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What the 1 in 5 U.S. debtors who say they'll never be debt free can do
A survey indicated 21 percent of Americans think they'll "be in debt forever." - photo by Payton Davis
With U.S. consumers crossing off purchases on Christmas wish lists for loved ones, a larger portion than ever indicated they have debt "they will never be rid of," according to a survey.

According to the survey, 21 percent of those with debt said they doubt they will ever be debt free, compared with 18 percent in 2014 and 9 percent in 2013. Oddly enough, a larger percentage than last year said they have no debt, 22 percent, up eight points.

Matt Schulz, a senior analyst for, noted the contrast, Lauren Gensler wrote for Forbes.

"It's a troubling divide," Gensler quoted Schulz as saying. "You have a bunch of people who are getting themselves out of debt for good, yet another group of people who feel trapped and hopeless and don't think they're ever going to get out of debt."'s report noted that though the Christmas shopping season is relatively short, it adds debt and strains finances in a big way: The National Retail Federation found shoppers planned to spend $805 on holiday items in 2015.

Also, consumers make more unwise decisions this time of year and the deploying of "psychological techniques" by businesses doesn't help, said Kathleen Riggs, a Utah State University extension professor of family and consumer sciences, to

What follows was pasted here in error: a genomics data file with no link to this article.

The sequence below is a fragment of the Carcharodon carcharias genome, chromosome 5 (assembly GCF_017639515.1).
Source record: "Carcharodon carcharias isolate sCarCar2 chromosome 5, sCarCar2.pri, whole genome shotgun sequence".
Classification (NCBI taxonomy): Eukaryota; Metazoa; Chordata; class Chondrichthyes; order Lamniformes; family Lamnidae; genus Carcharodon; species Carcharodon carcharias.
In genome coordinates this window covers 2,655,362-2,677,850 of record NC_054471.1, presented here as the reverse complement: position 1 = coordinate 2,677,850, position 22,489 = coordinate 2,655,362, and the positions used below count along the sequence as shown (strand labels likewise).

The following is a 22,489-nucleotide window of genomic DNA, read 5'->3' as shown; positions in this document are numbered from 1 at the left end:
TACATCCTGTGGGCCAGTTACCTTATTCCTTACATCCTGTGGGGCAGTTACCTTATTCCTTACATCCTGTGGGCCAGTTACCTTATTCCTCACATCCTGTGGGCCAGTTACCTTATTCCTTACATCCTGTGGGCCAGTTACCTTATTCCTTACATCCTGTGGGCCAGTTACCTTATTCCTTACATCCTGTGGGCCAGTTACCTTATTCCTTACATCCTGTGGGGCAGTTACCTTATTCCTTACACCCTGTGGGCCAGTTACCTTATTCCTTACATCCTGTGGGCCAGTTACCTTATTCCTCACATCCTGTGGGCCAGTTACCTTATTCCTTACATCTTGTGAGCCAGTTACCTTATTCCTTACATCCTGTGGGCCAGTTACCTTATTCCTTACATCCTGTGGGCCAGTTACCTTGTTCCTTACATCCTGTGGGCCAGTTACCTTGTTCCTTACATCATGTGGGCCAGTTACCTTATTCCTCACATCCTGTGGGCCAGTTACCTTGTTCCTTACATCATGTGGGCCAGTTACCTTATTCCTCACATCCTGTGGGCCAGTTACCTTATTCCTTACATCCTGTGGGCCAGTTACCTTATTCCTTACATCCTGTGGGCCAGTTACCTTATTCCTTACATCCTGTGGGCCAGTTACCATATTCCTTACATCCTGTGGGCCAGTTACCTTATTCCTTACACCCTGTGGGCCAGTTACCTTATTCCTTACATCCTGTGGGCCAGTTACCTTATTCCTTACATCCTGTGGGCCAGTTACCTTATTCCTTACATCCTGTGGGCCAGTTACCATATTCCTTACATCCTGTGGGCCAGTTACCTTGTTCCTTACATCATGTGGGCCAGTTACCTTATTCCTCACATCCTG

"It becomes difficult when people go to the mall, and they know they just want to pick up a sweater at the store," the report quoted Riggs as saying. "But they are surrounded with decorations, sale signs in the windows and the music, and they get caught up in that."

Still, solutions exist, even amid the shopping frenzy.

Riggs said shoppers should "not become too swept up" in the commercial part of the holiday season and should craft a list and stick to it, according to

Forbes gave long-term advice that those trying to pay off more than one loan should note.

"When you have more than one type of debt, financial experts often suggest attacking the loans with higher interest rates first, which minimizes what you pay in the end," Gensler wrote for Forbes. "Another strategy is to focus on the smallest loans first, which is supposed to be the more rewarding way to go."

And Yahoo Finance indicated there's a plot twist in the pursuit of conquering all debt: Learning to "control and leverage debt" can help debtors reap some "serious rewards."

Negotiating with creditors, leveraging the payment cycle (charging something right before interest-free periods) and understanding repayment options all help shoppers, Jocelyn Black Hodes wrote for Yahoo Finance.
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